KABHI ALVIDA NAA KEHNANR
Imagine if Julia Roberts and Tom Hanks agreed to star opposite Reese Witherspoon and Tom Cruise (pre-Katie Holmes, of course) in a lavishly produced marital drama directed by Steven Spielberg. That's the kind of star power on display in the new Bollywood film Kabhi Alvida Naa Kehna (Never Say Goodbye), which pairs some of India's most recognizable screen faces with popular filmmaker Karan Johar. The movie has gathered a lot of advance publicity at home and abroad, not just for its cast, but also for its potentially risqué subject matter. Set in New York, Kabhi Alvida Naa Kehna follows two married couples who come to realize they might be happier separately than together. While Hollywood has regularly tackled the subject of divorce, it's something that is rarely addressed in Bollywood, where screen lovers are expected to mate for life. Toss an adulterous liaison into the mix and you've got a film that's clearly out to raise eyebrows, even as it provides all the over-the-top spectacle that mainstream Indian cinema is famous for.
Veteran heartthrob Shah Rukh Khan heads up the ensemble as Dev, a superstar soccer player married to ambitious magazine editor Rhea (Preity Zinta). While taking a stroll after winning a big match, he stumbles upon a nervous bride-to-be named Maya (Rani Mukherji) who is having second thoughts about going through with her wedding to Rishi (Abhishek Bachchan), a man she cares for but doesn't love. Dev advises her to marry the guy anyway, assuring her that, based on his personal experience, "love will come after." As they part ways, Maya swallows her fears and walks down the aisle and Dev continues his promenade...until he's hit by a car and knocked unconscious.
Flash-forward four years later and Dev's soccer career is history thanks to extensive leg injuries he sustained in the accident. Bitter, angry and full of self-pity, he takes his frustration out on everyone around him, including Rhea—who continues to put in long hours at the office—and their young son Arjun. Meanwhile, Maya and Rishi's marriage isn't going well either. Even though he'd do anything for her, she's just not that into him. It's at this point that Dev and Maya cross paths again and together they discover a spark that's missing from their respective marriages. This tentative romance soon blossoms into a full-blown affair, complete with a late-night dalliance at a fancy hotel. As much as they care for each other, neither one can find the courage to utter the word "divorce." Eventually, that decision is taken out of their hands when their relationship is discovered and they have to confess the truth.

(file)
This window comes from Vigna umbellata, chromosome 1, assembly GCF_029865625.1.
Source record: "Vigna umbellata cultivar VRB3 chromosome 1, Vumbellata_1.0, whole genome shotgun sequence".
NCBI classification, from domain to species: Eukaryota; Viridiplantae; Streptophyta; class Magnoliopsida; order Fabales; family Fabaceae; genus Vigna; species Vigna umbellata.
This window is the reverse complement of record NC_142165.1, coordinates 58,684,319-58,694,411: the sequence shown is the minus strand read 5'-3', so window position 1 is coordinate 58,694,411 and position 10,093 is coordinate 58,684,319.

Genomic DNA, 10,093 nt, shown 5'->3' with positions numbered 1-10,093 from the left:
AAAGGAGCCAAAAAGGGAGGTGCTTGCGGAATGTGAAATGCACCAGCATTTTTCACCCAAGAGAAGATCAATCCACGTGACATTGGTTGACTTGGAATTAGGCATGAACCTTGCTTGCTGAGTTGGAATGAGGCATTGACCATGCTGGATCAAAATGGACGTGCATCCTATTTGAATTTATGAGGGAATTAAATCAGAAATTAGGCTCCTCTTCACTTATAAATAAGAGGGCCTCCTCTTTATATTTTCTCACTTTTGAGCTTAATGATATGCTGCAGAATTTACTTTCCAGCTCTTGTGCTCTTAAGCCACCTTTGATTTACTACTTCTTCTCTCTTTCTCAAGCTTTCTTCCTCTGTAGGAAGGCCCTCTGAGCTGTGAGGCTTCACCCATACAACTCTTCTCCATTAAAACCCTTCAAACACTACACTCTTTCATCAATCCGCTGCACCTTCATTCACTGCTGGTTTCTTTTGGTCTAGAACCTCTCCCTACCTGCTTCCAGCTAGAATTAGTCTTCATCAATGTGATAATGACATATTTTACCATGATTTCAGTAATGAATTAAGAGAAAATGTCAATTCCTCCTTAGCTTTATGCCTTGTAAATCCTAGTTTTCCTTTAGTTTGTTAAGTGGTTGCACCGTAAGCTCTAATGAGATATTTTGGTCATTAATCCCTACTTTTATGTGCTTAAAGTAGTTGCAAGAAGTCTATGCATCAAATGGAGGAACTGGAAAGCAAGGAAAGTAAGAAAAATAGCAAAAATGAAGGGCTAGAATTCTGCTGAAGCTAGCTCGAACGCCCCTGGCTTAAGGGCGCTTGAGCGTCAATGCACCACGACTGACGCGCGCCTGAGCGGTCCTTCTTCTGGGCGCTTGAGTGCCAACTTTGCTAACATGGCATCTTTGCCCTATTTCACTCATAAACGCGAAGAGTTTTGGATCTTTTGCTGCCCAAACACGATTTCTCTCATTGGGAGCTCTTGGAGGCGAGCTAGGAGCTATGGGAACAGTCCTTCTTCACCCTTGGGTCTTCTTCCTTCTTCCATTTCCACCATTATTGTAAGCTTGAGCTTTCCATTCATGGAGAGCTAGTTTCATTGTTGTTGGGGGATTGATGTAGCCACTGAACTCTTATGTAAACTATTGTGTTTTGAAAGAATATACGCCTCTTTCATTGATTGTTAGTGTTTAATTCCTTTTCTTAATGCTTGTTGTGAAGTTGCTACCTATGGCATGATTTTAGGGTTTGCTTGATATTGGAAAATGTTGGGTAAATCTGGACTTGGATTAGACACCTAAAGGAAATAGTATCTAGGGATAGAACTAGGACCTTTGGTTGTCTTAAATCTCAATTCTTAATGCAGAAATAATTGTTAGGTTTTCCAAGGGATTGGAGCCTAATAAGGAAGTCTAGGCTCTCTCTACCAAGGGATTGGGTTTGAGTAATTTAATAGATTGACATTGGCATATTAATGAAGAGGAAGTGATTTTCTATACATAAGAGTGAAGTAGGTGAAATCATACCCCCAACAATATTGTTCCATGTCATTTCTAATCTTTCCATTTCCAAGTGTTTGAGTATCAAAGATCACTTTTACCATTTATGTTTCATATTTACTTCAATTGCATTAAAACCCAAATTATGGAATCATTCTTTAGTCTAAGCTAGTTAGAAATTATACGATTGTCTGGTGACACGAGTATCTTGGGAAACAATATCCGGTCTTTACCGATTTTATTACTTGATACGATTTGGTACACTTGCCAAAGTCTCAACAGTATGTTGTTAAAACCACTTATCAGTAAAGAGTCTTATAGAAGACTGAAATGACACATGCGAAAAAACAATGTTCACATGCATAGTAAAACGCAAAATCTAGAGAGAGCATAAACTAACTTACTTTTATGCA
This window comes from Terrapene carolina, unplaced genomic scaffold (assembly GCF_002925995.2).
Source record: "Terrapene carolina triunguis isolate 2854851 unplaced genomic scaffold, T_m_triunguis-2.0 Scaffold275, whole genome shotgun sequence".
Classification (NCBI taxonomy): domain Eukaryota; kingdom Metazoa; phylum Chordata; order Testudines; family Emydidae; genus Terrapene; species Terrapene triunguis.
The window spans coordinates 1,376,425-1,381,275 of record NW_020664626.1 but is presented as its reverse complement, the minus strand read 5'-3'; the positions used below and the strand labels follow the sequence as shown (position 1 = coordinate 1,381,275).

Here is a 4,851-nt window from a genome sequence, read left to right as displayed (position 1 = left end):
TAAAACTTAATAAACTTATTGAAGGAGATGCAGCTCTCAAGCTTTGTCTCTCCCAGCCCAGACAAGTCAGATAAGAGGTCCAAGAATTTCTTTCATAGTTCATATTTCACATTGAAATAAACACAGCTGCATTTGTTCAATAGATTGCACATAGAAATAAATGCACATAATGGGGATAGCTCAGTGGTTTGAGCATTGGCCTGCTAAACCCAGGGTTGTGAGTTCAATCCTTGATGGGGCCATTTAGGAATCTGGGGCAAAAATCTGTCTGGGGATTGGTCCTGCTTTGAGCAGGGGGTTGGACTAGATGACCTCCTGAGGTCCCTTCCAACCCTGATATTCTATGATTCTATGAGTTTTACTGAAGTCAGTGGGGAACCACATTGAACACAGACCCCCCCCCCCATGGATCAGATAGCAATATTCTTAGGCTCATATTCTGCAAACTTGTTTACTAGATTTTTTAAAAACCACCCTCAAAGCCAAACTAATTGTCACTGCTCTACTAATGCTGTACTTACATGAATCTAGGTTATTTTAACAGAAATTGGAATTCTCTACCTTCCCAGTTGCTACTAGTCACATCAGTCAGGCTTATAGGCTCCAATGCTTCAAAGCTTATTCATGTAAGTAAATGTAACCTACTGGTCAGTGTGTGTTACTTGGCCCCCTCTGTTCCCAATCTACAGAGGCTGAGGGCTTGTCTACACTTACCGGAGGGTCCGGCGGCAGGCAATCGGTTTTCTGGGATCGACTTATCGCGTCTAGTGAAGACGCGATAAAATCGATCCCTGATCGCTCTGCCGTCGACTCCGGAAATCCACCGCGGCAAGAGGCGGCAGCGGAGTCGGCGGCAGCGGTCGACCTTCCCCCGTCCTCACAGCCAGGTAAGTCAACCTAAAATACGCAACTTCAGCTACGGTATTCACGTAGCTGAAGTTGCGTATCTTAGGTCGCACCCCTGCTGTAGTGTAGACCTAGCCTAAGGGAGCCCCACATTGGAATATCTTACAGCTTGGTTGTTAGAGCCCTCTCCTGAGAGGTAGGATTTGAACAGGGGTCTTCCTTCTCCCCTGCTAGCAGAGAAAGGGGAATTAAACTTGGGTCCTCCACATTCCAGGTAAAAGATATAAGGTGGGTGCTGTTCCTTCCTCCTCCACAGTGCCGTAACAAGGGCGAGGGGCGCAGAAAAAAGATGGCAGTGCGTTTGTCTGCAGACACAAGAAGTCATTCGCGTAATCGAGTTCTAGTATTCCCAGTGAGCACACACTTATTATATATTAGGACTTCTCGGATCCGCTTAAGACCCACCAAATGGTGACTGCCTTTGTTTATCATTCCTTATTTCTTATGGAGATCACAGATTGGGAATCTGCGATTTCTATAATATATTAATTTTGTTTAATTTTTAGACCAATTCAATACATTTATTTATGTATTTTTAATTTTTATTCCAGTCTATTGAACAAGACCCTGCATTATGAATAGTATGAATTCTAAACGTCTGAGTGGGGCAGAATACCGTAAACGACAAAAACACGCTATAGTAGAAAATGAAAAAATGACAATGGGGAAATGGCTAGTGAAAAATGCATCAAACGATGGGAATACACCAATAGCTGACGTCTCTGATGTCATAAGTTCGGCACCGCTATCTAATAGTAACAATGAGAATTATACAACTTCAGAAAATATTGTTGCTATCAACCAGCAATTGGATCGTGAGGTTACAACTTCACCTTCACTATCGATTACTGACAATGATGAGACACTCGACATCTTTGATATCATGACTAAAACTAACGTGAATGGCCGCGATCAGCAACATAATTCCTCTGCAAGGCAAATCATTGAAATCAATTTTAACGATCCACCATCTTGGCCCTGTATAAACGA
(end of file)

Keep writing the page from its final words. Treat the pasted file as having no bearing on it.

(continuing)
While Johar can't be accused of condoning adultery—both Dev and Maya are put through the emotional wringer during the course of the movie—Kabhi Alvida Naa Kehna ultimately comes down against remaining in a loveless marriage, no matter what tradition dictates. Interestingly, the person who delivers this message is iconic Indian actor Amitabh Bachchan, who plays Maya's elderly father-in-law, Sam. Normally in Bollywood films, parental figures are on hand to reinforce established values. Instead, Sam encourages Maya to leave Rishi so that they both can find the person they are meant to be with. But why she'd willingly go off into the sunset with Dev is anyone's guess. As played by Khan, he's at best a self-absorbed jerk, and at worst, an emotionally abusive brat. When you think about it, Rhea should really be thanking Maya for taking Dev off her hands. It's a shame that she and the equally long-suffering Rishi don't get to enjoy wild flings of their own—in fact, they seem to be a better match than Maya and Dev.
Of course, the movie isn't all tears and heartache. Johar stages several appropriately silly dance sequences, including one set in a Manhattan dance club that answers the burning question of what a Bollywood techno number would sound like. There are also a number of laughs to be had, both of the intentional and unintentional variety. Much of the movie was actually shot on location in New York and Johar makes good use of the city, even though he's shaky on the geography at times. Perhaps the film's biggest flaw—apart from Khan's unpleasant performance—is its excessive length. Three hours may be the standard running time for most Bollywood spectacles, but in this case, the story is too small and intimate to be blown up to such an epic scale. The last hour is particularly tedious as we wait for Maya and Dev to put their spouses out of their misery and commit to each other. Kabhi Alvida Naa Kehna certainly gets its point across, but it comes close to wearing out its welcome in the process.